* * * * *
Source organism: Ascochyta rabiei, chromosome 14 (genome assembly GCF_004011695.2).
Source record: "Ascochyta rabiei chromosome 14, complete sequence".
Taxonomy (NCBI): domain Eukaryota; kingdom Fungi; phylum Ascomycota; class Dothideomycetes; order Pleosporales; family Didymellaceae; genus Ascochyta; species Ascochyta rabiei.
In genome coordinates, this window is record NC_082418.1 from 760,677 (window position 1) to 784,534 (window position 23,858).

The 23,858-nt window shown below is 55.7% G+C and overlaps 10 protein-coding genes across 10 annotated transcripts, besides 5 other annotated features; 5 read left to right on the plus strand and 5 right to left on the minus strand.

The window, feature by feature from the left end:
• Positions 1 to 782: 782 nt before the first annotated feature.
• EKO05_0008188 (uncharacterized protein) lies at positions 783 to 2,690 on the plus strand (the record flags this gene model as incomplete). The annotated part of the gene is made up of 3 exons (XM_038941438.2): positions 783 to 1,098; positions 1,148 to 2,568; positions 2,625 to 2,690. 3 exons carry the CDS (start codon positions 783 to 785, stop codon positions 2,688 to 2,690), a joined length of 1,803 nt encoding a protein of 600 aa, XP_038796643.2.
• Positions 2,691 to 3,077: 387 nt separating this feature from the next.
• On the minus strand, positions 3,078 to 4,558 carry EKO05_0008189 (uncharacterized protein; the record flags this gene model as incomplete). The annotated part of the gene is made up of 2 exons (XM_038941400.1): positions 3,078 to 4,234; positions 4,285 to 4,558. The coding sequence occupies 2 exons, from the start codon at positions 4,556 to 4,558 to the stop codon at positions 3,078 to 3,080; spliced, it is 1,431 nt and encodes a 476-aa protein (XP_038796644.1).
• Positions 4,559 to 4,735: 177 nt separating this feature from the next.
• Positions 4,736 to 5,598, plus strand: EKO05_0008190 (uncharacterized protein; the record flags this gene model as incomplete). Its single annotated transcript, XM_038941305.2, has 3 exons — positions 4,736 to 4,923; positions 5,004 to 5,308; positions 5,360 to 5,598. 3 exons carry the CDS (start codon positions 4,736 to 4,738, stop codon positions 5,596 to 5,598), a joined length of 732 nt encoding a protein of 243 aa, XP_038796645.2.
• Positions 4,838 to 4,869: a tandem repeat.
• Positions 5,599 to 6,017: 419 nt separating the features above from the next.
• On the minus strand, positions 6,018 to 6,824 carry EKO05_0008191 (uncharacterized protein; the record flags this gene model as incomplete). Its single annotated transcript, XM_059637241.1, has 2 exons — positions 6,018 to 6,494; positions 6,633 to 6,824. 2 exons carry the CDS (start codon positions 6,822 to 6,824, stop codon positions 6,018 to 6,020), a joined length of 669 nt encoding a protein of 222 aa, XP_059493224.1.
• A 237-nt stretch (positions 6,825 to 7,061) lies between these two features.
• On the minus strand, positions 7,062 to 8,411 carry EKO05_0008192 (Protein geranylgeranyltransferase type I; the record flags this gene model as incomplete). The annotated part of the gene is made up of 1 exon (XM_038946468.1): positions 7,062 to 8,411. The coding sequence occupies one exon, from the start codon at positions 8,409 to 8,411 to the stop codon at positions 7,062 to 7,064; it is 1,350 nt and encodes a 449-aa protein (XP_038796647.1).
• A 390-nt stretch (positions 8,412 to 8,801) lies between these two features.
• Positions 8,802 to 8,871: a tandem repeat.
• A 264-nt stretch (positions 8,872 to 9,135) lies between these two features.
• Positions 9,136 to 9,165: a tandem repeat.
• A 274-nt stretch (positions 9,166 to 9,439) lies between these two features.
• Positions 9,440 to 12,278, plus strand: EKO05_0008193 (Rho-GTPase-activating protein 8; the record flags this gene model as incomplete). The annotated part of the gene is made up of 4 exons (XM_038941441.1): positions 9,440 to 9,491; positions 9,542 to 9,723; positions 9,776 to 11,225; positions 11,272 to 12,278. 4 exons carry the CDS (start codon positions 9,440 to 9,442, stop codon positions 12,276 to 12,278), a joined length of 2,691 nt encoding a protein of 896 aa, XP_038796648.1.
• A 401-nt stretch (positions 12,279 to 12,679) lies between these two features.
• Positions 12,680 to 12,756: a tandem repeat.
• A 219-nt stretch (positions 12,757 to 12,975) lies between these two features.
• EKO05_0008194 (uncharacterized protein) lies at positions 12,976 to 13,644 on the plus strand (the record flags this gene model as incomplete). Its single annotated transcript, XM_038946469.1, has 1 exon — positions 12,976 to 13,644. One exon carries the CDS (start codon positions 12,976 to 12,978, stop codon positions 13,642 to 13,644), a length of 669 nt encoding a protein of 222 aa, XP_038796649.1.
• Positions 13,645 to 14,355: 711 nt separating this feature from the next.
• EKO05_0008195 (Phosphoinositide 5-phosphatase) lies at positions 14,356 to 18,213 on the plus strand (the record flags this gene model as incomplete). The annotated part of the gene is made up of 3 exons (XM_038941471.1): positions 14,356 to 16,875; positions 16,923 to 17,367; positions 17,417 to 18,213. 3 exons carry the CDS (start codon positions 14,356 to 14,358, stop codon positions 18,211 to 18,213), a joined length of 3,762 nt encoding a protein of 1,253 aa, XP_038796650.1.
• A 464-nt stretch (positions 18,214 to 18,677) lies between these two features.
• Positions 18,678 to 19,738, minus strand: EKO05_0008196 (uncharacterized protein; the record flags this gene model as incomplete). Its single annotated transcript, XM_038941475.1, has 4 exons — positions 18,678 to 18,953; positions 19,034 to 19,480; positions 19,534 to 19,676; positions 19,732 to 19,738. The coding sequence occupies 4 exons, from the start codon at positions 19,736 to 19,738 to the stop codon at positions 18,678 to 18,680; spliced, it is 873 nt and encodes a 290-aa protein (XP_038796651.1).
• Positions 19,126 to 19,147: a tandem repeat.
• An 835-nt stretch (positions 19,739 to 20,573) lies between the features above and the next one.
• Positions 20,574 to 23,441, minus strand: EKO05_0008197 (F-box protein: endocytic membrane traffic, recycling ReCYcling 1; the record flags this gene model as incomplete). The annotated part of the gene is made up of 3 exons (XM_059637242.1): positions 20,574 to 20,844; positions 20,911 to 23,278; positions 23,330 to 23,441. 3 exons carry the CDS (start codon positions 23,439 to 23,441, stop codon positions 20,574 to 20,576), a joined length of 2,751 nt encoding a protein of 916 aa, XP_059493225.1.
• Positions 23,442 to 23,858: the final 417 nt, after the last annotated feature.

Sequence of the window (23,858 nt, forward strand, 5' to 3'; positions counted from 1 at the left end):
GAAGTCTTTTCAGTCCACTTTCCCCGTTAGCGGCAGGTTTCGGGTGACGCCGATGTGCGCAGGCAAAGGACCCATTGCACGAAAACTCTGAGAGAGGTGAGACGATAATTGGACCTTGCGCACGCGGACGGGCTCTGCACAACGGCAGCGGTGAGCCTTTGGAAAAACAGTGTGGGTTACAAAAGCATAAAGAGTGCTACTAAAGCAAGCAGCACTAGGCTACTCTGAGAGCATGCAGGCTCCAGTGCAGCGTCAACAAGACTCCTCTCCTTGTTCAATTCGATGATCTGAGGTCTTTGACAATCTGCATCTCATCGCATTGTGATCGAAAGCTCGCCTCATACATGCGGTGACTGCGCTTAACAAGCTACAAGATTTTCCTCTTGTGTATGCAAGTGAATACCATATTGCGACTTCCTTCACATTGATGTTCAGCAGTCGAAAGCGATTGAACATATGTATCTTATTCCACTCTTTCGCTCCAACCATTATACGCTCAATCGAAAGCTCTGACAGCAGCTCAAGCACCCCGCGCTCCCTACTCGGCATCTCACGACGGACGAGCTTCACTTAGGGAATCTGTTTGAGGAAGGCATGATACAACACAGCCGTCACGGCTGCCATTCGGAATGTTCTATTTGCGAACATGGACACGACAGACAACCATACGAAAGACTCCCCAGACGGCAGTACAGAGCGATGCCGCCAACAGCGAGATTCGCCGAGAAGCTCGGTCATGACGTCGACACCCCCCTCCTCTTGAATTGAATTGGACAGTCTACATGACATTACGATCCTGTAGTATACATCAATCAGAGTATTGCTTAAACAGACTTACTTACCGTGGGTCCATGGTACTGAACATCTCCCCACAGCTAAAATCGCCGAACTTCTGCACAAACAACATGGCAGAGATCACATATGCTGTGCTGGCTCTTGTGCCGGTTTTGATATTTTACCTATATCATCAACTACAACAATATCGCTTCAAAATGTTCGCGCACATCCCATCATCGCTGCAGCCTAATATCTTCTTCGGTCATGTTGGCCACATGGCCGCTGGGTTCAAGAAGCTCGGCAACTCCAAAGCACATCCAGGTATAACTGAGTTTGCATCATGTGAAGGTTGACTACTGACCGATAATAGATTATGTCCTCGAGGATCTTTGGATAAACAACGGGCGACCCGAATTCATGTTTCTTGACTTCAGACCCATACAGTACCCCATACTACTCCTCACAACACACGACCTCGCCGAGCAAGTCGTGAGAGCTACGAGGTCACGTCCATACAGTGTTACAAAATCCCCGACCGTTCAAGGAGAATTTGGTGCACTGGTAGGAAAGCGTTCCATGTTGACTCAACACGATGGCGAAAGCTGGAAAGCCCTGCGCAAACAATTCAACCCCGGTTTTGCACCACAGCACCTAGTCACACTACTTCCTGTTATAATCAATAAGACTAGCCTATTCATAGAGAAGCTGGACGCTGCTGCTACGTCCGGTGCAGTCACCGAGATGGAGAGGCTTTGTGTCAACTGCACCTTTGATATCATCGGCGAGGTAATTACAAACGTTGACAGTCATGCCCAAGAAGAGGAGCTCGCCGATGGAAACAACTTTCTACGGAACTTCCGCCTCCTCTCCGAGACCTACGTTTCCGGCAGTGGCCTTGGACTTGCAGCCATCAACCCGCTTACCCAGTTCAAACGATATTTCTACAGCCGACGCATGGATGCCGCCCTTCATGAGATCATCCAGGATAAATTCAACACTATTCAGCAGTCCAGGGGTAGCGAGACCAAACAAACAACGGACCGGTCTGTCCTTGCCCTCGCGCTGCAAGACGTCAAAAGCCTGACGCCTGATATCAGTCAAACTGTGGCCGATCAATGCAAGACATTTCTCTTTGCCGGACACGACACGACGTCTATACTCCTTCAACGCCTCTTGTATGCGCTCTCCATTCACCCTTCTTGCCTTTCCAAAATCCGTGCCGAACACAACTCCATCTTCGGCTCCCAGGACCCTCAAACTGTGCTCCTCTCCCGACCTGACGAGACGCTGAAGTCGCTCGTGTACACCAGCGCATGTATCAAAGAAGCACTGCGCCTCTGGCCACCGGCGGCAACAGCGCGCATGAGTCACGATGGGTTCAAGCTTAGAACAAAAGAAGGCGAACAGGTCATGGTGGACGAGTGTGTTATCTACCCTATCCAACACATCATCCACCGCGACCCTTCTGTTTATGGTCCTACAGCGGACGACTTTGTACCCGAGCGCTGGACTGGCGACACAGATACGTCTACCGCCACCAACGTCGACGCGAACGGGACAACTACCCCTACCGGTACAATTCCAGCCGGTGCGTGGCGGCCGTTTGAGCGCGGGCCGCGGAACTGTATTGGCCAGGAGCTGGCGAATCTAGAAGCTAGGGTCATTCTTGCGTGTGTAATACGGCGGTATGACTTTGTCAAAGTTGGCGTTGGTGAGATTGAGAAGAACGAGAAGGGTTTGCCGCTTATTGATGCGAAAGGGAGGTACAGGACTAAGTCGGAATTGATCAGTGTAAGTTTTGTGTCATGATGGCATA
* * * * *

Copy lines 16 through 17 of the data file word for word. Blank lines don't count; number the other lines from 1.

• A 237-nt stretch (positions 6,825 to 7,061) lies between these two features.
• On the minus strand, positions 7,062 to 8,411 carry EKO05_0008192 (Protein geranylgeranyltransferase type I; the record flags this gene model as incomplete). The annotated part of the gene is made up of 1 exon (XM_038946468.1): positions 7,062 to 8,411. The coding sequence occupies one exon, from the start codon at positions 8,409 to 8,411 to the stop codon at positions 7,062 to 7,064; it is 1,350 nt and encodes a 449-aa protein (XP_038796647.1).